Elephant balancing it’s weight on two front legs while working a hula hoop.
Elephants can play Soccer
Tug of War: 13 Humans one Elephant. Part 1
Look how strong the elephant is at its neck.
Now the not so cute part, how elephants are tamed
You would assume that elephants are having a blast right, they look happy? These were cheerful videos indeed, but let’s not forget what it took to get and keep them performing at that level. No matter which acts, however cute, elephants perform for the amusement of tourists, its likely they do so in response to violence, or by the Bullhook reminding them of the fear of violence. Take a look at this extremely sad video of an elephant being tamed with a Bullhook.
Other Ways To Get Your Elephant fix and Selfies to Show Off To Friends While in Thailand.
Safe to say I won’t visit an elephant trekking site again on my next trip to Thailand. Presently, I found out that there are other more ethical ways for tourists to interact with Elephants. It’s more upfront and personal. Also, in exchange can yield more to those earning a living through the tourism business. So plan a visit the few sanctuaries and rescue centers spread throughout Thailand. While there you can get a chance to feed, bath and playfully interact with these gentle giants. One of the well-known centers is the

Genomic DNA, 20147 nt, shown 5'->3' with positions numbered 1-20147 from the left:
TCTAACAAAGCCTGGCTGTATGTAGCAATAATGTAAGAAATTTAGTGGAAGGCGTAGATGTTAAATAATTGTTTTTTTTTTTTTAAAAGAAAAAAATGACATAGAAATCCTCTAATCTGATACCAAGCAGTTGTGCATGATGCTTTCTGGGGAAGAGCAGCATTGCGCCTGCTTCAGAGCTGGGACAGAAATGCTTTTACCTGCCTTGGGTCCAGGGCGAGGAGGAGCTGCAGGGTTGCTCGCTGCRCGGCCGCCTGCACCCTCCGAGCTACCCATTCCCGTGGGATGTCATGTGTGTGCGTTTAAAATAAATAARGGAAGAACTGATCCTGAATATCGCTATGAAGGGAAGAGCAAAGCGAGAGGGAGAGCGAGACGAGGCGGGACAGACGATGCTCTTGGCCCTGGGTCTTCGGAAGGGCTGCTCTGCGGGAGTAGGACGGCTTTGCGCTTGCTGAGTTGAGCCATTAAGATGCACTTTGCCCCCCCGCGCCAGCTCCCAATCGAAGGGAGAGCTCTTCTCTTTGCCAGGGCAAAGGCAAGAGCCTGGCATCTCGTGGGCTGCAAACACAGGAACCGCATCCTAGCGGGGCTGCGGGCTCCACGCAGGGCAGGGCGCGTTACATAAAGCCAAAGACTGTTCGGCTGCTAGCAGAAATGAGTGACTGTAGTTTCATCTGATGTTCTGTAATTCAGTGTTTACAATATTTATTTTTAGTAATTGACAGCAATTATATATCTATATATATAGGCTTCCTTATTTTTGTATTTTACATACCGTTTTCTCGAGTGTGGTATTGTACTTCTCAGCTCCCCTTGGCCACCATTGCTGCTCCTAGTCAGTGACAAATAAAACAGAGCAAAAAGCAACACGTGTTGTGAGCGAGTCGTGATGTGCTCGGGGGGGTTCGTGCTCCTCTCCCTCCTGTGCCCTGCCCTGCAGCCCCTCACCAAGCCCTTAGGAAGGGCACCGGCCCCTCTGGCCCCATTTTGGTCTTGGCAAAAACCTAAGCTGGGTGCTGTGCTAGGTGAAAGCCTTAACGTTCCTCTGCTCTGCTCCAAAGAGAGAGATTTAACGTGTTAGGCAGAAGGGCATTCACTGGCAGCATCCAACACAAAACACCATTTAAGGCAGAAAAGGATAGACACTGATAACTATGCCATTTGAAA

Elephant Nature Park in Chang Mai
209/2 Sridom Chai Road, Chiang Mai
Follow: #Elephant Nature Park
Change is a slow process when done right!
Most elephant trekking camps have more than enough land to easily convert to a Sanctuary while remaining profitable.
As a closing, please understand that no one should look down on anyone. Instead, allow yourself to play devil’s advocate, realizing it’s simply a survival game for those trekking companies — a means to feed their families. With this in mind, the blame must be routed back to us — the travelers. We are the ones who pay for this form of entertainment. As a traveler, we are unaware of the events that take place behind the scenes – yes. However, the first rule in business still applies: supply and demand. If there’s no demand for this form of entertainment from exotic animals then these unethical practices and poor treatments of Elephants will slowly cease to exist. In conclusion, as a traveler, seek out places like above that allow you to have a more personal bond with elephants. By doing so, your demand will soon pave the way for an overall change.